It is hard to imagine a show more desperately in need of the Punchline punch line. The subject of the British play Clouding of Sorrow, which received its American premiere at the Roundabout Theatre Company’s Laura Pels Theatre on Sunday night, is a 51-year-old woman who has killed herself, and it is hard to imagine that a production even more desperate for the punchline wouldn’t be cast with a character of her age and size.
The cast includes Jane Booth (The Duchess of Malfi at the Geffen in 2011), Stephanie J. Block (Carrie at the Old Globe in 2010) and Cathleen McGuire (Mary Poppins in The Huntington Theatre’s 2011 production). The scene they are performing is set over the course of two hours and includes other women, all of whom have tragically lost their lives to the unthinkable — to killings that they believed, either through misguided guilt or deceptively good intentions, had been carried out at a distance or by a stranger.
It is, as its title so aptly describes, a show about life. But it is a kind of scenario — one that essentially takes a leaf out of Friends From College’s hopeless romances — that is so reserved and self-effacing that it never quite registers that the trauma it addresses had to be conceived with a certain fondness for people and other things they love. Although the narrative about suicide posits sorrow, guilt and so forth as its major focuses, what comes off as hollow, self-defeating ground.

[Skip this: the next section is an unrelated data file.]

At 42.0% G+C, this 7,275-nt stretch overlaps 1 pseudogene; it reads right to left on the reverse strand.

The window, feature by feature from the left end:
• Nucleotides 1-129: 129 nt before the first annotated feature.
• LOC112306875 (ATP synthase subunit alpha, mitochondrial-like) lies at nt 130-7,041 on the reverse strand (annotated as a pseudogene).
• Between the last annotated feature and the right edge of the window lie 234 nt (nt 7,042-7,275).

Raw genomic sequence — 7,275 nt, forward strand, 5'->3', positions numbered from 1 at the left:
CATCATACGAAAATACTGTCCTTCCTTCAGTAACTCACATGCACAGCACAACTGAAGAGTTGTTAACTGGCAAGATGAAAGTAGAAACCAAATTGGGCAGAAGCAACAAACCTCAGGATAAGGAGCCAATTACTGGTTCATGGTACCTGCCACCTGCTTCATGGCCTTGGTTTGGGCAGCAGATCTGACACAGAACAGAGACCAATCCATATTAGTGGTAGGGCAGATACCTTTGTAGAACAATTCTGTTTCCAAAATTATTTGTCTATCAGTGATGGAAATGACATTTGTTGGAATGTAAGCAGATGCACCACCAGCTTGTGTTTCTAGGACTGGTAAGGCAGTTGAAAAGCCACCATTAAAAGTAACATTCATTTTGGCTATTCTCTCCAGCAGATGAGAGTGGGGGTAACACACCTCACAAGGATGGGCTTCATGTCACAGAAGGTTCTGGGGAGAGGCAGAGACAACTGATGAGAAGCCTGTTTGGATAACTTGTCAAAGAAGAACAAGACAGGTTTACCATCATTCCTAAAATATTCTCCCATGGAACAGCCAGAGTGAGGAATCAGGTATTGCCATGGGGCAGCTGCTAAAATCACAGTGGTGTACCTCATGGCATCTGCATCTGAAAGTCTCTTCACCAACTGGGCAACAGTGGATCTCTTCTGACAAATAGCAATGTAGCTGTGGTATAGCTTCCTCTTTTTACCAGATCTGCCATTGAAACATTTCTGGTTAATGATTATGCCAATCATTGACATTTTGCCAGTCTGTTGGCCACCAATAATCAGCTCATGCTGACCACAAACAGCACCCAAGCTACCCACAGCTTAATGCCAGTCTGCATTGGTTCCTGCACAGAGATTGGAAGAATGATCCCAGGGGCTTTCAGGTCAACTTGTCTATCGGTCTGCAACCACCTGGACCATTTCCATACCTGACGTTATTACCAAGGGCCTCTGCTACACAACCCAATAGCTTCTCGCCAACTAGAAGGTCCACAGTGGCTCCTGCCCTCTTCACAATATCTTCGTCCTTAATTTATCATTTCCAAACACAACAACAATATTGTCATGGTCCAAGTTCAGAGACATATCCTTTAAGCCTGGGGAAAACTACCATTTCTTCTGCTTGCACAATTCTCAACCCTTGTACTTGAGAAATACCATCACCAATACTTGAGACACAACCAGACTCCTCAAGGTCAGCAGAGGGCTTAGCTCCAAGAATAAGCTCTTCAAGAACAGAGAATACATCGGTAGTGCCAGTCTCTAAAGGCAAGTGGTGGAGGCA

They are women who were not fully themselves after the death of a person close to them, and the remainder of the show they’re walking around or singing song in groups is an attempt to come to terms with that. At times, it works — the quintet of singers is talented, giving each song an immediate narrative, even if they remain in a room for long periods. And the play constantly pushes people’s reactions away from the question of what exactly the connection was that ended life and into the realm of public performances — or, alternately, into the spiritual void of religious devotion.
But it’s hard to imagine a show that so sincerely and well wishes to give its subjects a voice — to set them on stage and let them engage with the audience as they recount their experience in telling — making an impression without a closer look at its sharp edges. The resulting talk-sung, that only one actress at a time comes to the microphone, is quieter and darker than the reality.
“Do you know,” the protagonist asks at one point, “why you’re laughing?” The implication, unfortunately, is that the horrors of suicide and loss were all so much fun.